android:layout_width="wrap_content" 
	android:layout_height="wrap_content">
	</DigitalClock>
<Button 
	android:text="@string/about" 
	android:id="@+id/about_button" 
	android:layout_width="wrap_content" 
	android:layout_height="wrap_content">
	</Button>
</LinearLayout>

And if we switch to the graphical layout this is what we get
UselessClockApp5
As you can see we have a state of the art looking app (not really but we will get to the design in another guide to come as that’s a huge part)

So are we done? Not really now we have our “Design” and our basic strings but we need to tie it in to an application.
So we have one thing in our design that needs to do something.
In this case our about button when pressed will… hold on…. show us an about text A-Mazing!

Now we need to create our “About” Java file.
Right click your main package folder under SRC
In my case src/com.inrim.uselessclock
UselessClockApp6
Expand new and select Class

Let’s start with a basic clean file (down the road we will go through what can be imported)
In the Name give your file a name i’m going to use “About” take note that your first character must be an uppercase letter, a better selection here would have been “AboutClockApp” or something of sort but i’m going to roll with it.
UselessClockApp8

Your new created file will only have the following lines of code.

package com.inrim.uselessclock;

public class About {

}

We need to edit it to have the following code

package com.inrim.uselessclock;

import android.app.Activity;
import android.os.Bundle;

public class About extends Activity {
	@Override
	protected void onCreate(Bundle savedInstanceState) {
		super.onCreate(savedInstanceState);
		setContentView(R.layout.about);
	}

}

So what did we just add above?
We basically defined an activity in our About.java file that can be called from our application.
But hold on we don’t even have a Main application file… you’re correct now we will go through the process again (of creating a java file Right click –> File –> New –> Class…) and create our “MainClock” java file.
And again our code in that file will look like this


package com.inrim.uselessclock;

public class MainClock {

}

Here is where we are going to tie in all of our “uselessclock” classes (under com.inrim.uselessclock, remember you have have multiple ones in your application)

So what do we have below? keep on reading an I’ll break it down for you

package com.inrim.uselessclock;

import com.inrim.uselessclock.R;

import android.app.Activity;
import android.os.Bundle;
import android.content.Intent;
import android.view.View;
import android.view.View.OnClickListener;

public class MainClock extends Activity implements OnClickListener {
   /** Called when the activity is first created. */
   @Override
   public void onCreate(Bundle savedInstanceState) {
       super.onCreate(savedInstanceState);
       setContentView(R.layout.main);
       
       View aboutButton = findViewById(R.id.about_button);
       aboutButton.setOnClickListener(this);       
   }
   
	public void onClick(View v) {
		switch (v.getId()) {
		case R.id.about_button:
		Intent i = new Intent(this, About.class);
		startActivity(i);
		break;
		}

	} 
}

So first we add a few imports that we need, we will get into this later on

import android.content.Intent;
import android.view.View;
import android.view.View.OnClickListener;

And we add our button connection
So we use the OnClickListener to tell us the button was pressed, but this is not enough.

       View aboutButton = findViewById(R.id.about_button);
       aboutButton.setOnClickListener(this);       

We need to add our our OnClickListener object

	public void onClick(View v) {
		switch (v.getId()) {
		case R.id.about_button:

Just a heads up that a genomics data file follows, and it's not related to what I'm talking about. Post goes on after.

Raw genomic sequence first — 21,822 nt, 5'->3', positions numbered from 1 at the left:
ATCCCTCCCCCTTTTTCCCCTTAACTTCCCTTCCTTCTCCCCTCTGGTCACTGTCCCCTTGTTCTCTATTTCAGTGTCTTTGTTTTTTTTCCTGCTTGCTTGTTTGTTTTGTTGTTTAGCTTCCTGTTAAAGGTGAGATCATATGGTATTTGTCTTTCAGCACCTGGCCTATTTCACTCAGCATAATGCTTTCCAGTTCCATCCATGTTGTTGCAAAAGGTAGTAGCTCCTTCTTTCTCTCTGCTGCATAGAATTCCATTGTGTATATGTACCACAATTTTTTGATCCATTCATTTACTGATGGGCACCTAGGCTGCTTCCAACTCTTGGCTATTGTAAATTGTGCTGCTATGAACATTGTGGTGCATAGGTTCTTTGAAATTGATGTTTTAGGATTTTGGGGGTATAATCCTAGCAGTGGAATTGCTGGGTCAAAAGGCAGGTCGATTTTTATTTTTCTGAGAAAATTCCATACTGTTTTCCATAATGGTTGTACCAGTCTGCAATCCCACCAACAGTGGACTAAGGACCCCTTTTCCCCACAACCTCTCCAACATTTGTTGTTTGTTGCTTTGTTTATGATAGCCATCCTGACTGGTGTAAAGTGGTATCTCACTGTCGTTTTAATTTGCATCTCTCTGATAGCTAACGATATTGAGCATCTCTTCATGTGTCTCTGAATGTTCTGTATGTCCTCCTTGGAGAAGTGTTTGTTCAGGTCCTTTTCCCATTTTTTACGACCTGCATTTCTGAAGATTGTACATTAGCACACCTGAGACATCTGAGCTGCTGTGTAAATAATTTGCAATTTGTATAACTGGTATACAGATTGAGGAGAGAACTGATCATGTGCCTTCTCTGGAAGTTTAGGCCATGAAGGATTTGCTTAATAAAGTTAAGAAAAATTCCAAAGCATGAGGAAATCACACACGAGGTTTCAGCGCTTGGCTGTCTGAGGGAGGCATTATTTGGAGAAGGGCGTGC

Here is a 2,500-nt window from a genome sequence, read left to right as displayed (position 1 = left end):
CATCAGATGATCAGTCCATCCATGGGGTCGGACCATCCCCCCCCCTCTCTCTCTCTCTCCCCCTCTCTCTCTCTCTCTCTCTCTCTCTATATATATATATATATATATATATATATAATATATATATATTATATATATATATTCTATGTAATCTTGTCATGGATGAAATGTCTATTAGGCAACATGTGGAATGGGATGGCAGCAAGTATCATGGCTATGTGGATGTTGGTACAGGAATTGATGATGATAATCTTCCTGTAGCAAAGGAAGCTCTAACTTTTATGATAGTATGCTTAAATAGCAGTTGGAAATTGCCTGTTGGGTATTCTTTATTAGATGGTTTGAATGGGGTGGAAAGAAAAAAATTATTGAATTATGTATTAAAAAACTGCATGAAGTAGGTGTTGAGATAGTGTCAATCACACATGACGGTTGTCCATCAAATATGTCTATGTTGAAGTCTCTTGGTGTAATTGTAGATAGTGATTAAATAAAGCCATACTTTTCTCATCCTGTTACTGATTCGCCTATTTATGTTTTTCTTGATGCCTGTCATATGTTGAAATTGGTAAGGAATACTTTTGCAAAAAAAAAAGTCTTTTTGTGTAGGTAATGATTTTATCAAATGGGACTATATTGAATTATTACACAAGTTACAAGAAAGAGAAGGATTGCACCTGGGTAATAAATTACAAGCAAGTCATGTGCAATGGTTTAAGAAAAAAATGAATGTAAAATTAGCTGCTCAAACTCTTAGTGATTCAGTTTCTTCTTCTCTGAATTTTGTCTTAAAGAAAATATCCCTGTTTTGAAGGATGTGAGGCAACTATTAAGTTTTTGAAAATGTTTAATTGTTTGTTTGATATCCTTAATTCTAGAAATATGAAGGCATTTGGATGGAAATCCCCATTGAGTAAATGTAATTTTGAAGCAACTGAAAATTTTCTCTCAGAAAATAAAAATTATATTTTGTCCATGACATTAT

Intent i = new Intent(this, About.class);
		startActivity(i);
		break;
		}

	} 

Now we are going to make sure that our application launches and works.
So let’s edit our AndroidManifest.xml file
It should look like so, but we are going to add some activities to it.

<?xml version="1.0" encoding="utf-8"?>
<manifest xmlns:android="http://schemas.android.com/apk/res/android"
      package="com.inrim.uselesclockappparttwo"
      android:versionCode="1"
      android:versionName="1.0">
    <application android:icon="@drawable/icon" android:label="@string/app_name">

    </application>
    <uses-sdk android:minSdkVersion="8" />

</manifest> 

We are basically going to add an activity that when the application is launched it will use our MainClock Java file
Show what icon it will have and when the application is launched show some text from our stings in it…
As you can see below we have added two activities and pointed the text for our icon

<?xml version="1.0" encoding="utf-8"?>
<manifest xmlns:android="http://schemas.android.com/apk/res/android"
      package="com.inrim.uselessclock"
      android:versionCode="1"
      android:versionName="1.0">
   <application android:icon="@drawable/icon" android:label="@string/icon_app_name">
        <activity android:name=".MainClock">
            <intent-filter>
                <action android:name="android.intent.action.MAIN" />
                <category android:name="android.intent.category.LAUNCHER" />
            </intent-filter>
        </activity>
        <activity android:name=".About"
			android:label="@string/about_title">
		</activity>
</application>
    <uses-sdk android:minSdkVersion="4" />
</manifest> 

Well…. at this point we are kinda done with our first phase.
Let’s test our first useless application

Right Click on your application main package
UselessClockApp9

The open Run As and Select Android Application
UselessClockApp10

Your AVD (Android Virtual Device) will automatically launch if it’s not open and Eclipse will generate the APK and push and install it on the device and load the application right away.

Let’s exit it by hitting ESC on our keyboard or back on the AVD keyboard
And open our application list on the AVD
UselessClockApp11

As you can see our Useless Clock #1 application is install on our AVD with an amazing icon (not now people next guide)
Let’s run our application…. wait for it…. (well it’s kinda quick so it should be open)
Behold our amazing creation
UselessClockApp12

Now hit the about button, and our amazing about text will show
UselessClockApp13

Next guides
* Some design
* Enhancements
* Imports
* Classes